How Black Friday impacts the holiday shopping season
While Black Friday and Cyber Monday are intertwined with the larger holiday shopping season, they’re not dependent on one another, Cullen says. For example, when the NRF surveyed shoppers about how much they spent during Thanksgiving weekend in 2021, it was down slightly from 2020. But sales during the overall holiday shopping season — which the NRF defines as the period from Nov. 1 to Dec. 31 — grew 14.1% year-over year.
Black Friday and Cyber Monday are also impactful to the retail calendar worldwide. While Americans associate Black Friday and Cyber Monday with Thanksgiving, over 20 countries — including the United Kingdom, Italy, Sweden and Mexico — host similar sales, some using the same name despite not celebrating Thanksgiving. And Black Friday shopping events worldwide take place on the same day — for example, retailers in Canada host Black Friday sales on the same day that they take place in the U.S. despite the country recognizing the second Monday in October as its Thanksgiving holiday. This speaks to Black Friday’s legacy and weight: doorbuster deals and a social shopping experience made for the holiday season, Kahn says.
How did Black Friday get its name?
The term “Black Friday” originally had no connection to shopping, says Nancy Koehn, a historian and professor at the Harvard Business School. It described a financial panic in 1869 that resulted from investors Jay Gould and Jim Fisk driving up gold prices and ultimately causing the market to crash. Since its 19th century inception, the term “Black Friday” has generally been used to describe other bad events or negative situations, like workers not showing up to their jobs the day after Thanksgiving, Koehn says.
The first time “Black Friday” specifically referred to shopping the day after Thanksgiving was in the 1950s. Police in Philadelphia complained about an influx of people coming to the city to shop the day after Thanksgiving, calling it a “Black Friday” because they had to control crowds. From there, the term was used to describe shopping on that day and gained momentum with each passing year.
Originally, retailers were upset about the name “Black Friday” because the term had a negative connotation, Koehn says. Efforts arose to call it “Big Friday” instead, but they ultimately failed. Retailers then changed the narrative and decided that Black Friday is when they’re supposed to be “in the black,” a financial phrase describing the profitability and prosperity of a business, in contrast to being “in the red,” or in a deficit.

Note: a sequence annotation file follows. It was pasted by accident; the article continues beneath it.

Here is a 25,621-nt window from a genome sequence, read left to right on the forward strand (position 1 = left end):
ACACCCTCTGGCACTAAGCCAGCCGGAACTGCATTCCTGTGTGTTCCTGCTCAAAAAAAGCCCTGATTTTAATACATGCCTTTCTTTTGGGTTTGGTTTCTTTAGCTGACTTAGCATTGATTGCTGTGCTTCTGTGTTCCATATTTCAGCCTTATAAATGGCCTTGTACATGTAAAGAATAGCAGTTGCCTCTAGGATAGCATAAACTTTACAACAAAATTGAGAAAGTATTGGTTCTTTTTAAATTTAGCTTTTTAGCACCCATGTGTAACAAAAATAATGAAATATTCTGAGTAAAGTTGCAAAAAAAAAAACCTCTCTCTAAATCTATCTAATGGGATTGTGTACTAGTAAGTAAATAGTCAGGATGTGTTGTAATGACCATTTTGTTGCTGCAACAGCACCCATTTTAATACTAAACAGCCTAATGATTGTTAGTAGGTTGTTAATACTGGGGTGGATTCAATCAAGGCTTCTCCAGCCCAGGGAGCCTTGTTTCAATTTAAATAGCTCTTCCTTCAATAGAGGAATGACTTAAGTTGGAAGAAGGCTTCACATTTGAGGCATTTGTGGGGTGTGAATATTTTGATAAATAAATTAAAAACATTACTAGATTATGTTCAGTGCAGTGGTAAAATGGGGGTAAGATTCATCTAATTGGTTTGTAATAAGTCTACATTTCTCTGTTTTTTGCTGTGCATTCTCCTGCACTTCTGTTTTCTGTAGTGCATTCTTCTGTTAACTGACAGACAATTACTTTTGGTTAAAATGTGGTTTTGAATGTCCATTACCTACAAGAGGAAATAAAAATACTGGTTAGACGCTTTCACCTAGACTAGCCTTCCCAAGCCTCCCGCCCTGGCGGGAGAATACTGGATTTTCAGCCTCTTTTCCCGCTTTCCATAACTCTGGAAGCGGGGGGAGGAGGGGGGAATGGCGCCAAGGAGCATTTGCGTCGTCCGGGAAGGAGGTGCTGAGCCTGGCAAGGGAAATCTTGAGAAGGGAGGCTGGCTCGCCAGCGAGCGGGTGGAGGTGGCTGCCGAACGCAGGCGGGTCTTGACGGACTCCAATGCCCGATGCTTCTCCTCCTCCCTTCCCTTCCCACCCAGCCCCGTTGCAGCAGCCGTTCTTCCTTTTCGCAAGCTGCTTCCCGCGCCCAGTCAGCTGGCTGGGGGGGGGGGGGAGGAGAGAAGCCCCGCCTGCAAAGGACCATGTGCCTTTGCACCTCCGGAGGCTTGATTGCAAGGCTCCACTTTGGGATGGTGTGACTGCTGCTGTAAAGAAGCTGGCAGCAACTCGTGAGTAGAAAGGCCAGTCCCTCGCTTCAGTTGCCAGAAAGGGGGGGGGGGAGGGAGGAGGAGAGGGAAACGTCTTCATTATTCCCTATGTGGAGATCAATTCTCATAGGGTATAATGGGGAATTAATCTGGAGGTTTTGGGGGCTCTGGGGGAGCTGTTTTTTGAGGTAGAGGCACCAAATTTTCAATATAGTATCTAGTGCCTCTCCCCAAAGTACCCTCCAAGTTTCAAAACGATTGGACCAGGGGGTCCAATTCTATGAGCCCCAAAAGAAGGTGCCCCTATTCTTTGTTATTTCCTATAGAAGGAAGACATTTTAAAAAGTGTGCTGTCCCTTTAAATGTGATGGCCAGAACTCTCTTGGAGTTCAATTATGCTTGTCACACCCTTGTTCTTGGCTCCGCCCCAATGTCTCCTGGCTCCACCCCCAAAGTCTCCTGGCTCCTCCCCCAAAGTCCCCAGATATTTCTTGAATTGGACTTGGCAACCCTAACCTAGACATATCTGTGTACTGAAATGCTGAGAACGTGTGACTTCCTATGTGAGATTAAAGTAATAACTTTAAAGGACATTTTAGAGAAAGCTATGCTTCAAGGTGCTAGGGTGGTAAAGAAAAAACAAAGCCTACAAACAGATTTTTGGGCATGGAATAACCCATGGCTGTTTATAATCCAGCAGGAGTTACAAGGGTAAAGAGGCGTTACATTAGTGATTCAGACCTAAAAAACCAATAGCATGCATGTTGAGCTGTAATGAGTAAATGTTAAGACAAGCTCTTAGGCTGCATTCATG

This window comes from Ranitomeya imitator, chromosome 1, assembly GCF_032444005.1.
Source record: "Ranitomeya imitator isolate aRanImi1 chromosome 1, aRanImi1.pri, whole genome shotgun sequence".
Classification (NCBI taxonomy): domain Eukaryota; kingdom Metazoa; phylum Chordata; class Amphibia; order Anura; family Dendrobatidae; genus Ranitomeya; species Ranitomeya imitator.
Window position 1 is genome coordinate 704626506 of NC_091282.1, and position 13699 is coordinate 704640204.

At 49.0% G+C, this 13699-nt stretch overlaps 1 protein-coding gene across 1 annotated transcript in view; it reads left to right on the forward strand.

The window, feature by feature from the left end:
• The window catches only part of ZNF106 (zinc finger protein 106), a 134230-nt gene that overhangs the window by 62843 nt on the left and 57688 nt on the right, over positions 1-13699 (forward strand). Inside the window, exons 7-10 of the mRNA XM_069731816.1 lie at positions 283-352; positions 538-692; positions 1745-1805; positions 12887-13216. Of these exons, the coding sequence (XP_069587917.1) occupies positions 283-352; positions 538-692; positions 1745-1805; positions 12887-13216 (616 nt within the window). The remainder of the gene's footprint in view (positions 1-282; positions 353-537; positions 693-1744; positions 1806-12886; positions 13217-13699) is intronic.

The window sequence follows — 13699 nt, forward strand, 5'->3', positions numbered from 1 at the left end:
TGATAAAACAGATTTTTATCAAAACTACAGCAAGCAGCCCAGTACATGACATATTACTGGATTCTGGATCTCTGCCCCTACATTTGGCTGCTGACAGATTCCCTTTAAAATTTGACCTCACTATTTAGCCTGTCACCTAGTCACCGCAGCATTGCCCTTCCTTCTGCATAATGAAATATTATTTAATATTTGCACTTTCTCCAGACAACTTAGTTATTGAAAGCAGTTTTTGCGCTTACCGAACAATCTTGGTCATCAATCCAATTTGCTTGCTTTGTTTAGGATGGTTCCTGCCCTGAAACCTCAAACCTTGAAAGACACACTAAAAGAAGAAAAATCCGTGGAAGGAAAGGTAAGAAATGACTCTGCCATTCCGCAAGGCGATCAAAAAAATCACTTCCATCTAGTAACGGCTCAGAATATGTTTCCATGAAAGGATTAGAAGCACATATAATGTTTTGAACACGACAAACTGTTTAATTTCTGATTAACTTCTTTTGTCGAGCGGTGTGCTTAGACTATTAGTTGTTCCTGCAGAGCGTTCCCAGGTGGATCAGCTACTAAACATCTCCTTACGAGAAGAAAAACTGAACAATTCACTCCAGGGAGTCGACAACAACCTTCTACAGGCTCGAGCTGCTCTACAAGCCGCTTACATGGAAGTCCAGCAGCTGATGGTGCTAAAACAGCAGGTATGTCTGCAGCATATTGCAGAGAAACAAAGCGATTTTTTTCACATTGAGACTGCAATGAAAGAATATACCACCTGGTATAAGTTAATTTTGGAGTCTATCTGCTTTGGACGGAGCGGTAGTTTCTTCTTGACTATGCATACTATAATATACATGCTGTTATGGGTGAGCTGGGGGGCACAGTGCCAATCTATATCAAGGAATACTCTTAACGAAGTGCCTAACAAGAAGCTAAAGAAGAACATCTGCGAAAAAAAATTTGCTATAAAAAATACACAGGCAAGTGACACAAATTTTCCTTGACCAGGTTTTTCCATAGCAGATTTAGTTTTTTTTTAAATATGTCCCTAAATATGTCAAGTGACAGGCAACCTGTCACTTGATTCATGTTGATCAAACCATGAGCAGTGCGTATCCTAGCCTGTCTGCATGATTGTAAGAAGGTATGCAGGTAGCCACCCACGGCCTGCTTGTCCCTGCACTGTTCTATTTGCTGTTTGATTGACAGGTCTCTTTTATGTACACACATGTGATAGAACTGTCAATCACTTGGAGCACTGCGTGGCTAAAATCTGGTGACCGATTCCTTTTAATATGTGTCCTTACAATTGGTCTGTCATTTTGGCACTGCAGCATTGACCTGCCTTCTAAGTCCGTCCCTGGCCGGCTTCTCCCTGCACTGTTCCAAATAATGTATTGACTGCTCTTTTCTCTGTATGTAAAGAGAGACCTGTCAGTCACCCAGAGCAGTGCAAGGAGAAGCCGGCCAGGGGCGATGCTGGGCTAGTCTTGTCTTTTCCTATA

The idea of positioning Black Friday as a shopping holiday “galloped forward” between the 1970s and 1980s, says Koehn, which she attributes to retailers instigating competition between one another, as well as expanding the deals they offered.
Overall, “there was no defining moment that made us call Black Friday ‘Black Friday,’” Koehn says. “It’s really the evolution of language and definition, retail practices and consumers responding to that.”
Meet our experts
At Select, we work with experts who have specialized knowledge and authority based on relevant training and/or experience. We also take steps to ensure that all expert advice and recommendations are made independently and with no undisclosed financial conflicts of interest.
- Barbara Kahn is a professor of marketing at The Wharton School of the University of Pennsylvania.
- Katherine Cullen is the vice president of industry and consumer insights at the National Retail Federation.
- Nancy Koehn is a historian and professor at the Harvard Business School.
- Dr. Ross Steinman is a professor of consumer psychology at Widener University. He also serves as the coordinator of an interdisciplinary minor in consumer culture. In his teaching and research, he focuses on the contextual, symbolic and experiential aspects of consumption.
Why trust Select?
Zoe Malin is an associate updates editor at Select who has reported about Black Friday and Cyber Monday since 2020. She wrote Select’s Black Friday and Cyber Monday shopping guide, as well as Select’s history of Black Friday and Cyber Monday, plus a variety of holiday sales articles. For this piece, Malin researched the history of Black Friday, spoke to four experts and referred to data from sources like the National Retail Federation and Adobe Analytics.